T-Mobile and Sprint are merging in a $26.5 billion deal that is wrapped around the 5G dream, U.S. technology leadership, disrupting multiple industries and creating jobs.

The combined company[1] will keep the T-Mobile name and John Legere will be CEO. Think Uncarrier innovation and price reduction at scale.

Let's give T-Mobile some credit. The company could sure spin a good narrative with its press release. But before you get sucked up into the T-Mobile-Sprint dream, it's worth pondering the numbers. T-Mobile and Sprint to merge, finally, strutting 5G clout[2]

Here's a look at T-Mobile and Sprint by the numbers:

3 to 4 years

T-Mobile will create more $6 billion in synergies, but this integration will take 3 to 4 years. In fact, most of the assumptions behind the new T-Mobile play out over that time frame.


Simply put, the network, sales, service and marketing and all IT and back office functions will be merged at the minimum of 3 to 4 years.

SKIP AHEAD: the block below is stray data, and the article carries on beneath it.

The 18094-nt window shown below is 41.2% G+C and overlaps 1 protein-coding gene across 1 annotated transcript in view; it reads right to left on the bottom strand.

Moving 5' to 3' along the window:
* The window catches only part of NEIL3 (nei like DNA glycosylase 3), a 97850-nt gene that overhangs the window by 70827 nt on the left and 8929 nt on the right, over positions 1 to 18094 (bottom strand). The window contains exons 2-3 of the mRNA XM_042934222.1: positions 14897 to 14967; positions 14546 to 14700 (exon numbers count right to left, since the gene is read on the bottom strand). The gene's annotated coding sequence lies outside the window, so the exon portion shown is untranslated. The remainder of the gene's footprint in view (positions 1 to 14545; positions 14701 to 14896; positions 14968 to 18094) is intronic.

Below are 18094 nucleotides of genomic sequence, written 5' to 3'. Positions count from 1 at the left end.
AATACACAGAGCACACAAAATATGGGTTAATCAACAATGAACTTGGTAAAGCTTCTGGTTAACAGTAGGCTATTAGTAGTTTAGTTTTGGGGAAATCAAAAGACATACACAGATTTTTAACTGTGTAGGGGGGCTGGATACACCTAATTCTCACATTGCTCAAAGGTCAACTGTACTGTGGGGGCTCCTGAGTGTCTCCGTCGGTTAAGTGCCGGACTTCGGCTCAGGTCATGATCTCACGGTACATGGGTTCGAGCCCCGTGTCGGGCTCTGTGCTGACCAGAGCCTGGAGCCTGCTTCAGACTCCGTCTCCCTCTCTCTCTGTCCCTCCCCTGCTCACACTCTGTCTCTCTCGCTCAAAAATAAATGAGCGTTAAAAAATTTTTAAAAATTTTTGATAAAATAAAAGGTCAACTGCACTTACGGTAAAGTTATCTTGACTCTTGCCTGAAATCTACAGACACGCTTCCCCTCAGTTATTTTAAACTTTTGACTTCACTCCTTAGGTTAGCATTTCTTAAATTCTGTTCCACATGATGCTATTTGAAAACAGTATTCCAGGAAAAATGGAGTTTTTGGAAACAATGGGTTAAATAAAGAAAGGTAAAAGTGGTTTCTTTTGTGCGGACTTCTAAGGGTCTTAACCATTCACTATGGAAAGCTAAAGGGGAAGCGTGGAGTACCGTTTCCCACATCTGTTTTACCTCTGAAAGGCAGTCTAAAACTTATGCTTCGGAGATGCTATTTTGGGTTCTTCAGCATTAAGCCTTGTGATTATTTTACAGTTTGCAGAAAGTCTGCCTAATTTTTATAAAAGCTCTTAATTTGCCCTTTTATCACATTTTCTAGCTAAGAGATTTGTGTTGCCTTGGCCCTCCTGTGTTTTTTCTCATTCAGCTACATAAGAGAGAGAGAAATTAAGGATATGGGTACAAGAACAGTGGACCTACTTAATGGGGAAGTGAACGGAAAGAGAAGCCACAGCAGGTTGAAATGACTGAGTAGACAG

$1 billion

That's the sum of run rate savings from merging the back office, IT and billing.

$40 billion

Rough estimate the new T-Mobile will invest over three years on integrating networks and building out 5G. Digital Darwinism: Businesses won't fully exploit 5G until it works in the wild[3]


$75 billion to $76 billion

Pro forma revenue for 2018 with annual growth rates getting the company to $81 billion to $86 billion in 3 to 4 years.

$63 billion to $65 billion

Net debt for the combined company, or 2.9 times EBITDA. Total debt will be $75 billion to $77 billion.


$50 billion to $52 billion

Net debt in 3 years to 4 years.

$6 billion to $10

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